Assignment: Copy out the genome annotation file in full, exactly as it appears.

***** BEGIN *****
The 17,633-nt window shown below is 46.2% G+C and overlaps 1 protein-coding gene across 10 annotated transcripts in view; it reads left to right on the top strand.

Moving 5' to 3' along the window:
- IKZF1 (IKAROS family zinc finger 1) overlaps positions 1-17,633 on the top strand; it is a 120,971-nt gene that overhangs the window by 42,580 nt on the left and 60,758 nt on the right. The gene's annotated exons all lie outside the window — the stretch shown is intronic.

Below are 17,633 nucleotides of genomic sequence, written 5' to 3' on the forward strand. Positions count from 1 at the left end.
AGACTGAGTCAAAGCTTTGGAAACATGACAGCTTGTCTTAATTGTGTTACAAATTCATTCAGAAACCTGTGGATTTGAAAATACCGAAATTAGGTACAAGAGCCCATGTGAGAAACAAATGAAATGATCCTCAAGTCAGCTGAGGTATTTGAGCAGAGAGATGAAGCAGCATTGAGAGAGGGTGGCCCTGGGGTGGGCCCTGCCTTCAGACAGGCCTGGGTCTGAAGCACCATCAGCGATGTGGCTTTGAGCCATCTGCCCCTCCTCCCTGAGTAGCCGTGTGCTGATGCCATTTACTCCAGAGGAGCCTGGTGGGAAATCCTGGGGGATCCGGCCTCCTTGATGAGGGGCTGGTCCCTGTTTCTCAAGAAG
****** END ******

The 17,633-nt window shown below is 46.2% G+C and overlaps 1 protein-coding gene across 10 annotated transcripts in view; it reads left to right on the top strand.

Moving 5' to 3' along the window:
- IKZF1 (IKAROS family zinc finger 1) overlaps positions 1-17,633 on the top strand; it is a 120,971-nt gene that overhangs the window by 42,580 nt on the left and 60,758 nt on the right. The gene's annotated exons all lie outside the window — the stretch shown is intronic.

Below are 17,633 nucleotides of genomic sequence, written 5' to 3' on the forward strand. Positions count from 1 at the left end.
AGACTGAGTCAAAGCTTTGGAAACATGACAGCTTGTCTTAATTGTGTTACAAATTCATTCAGAAACCTGTGGATTTGAAAATACCGAAATTAGGTACAAGAGCCCATGTGAGAAACAAATGAAATGATCCTCAAGTCAGCTGAGGTATTTGAGCAGAGAGATGAAGCAGCATTGAGAGAGGGTGGCCCTGGGGTGGGCCCTGCCTTCAGACAGGCCTGGGTCTGAAGCACCATCAGCGATGTGGCTTTGAGCCATCTGCCCCTCCTCCCTGAGTAGCCGTGTGCTGATGCCATTTACTCCAGAGGAGCCTGGTGGGAAATCCTGGGGGATCCGGCCTCCTTGATGAGGGGCTGGTCCCTGTTTCTCAAGAAG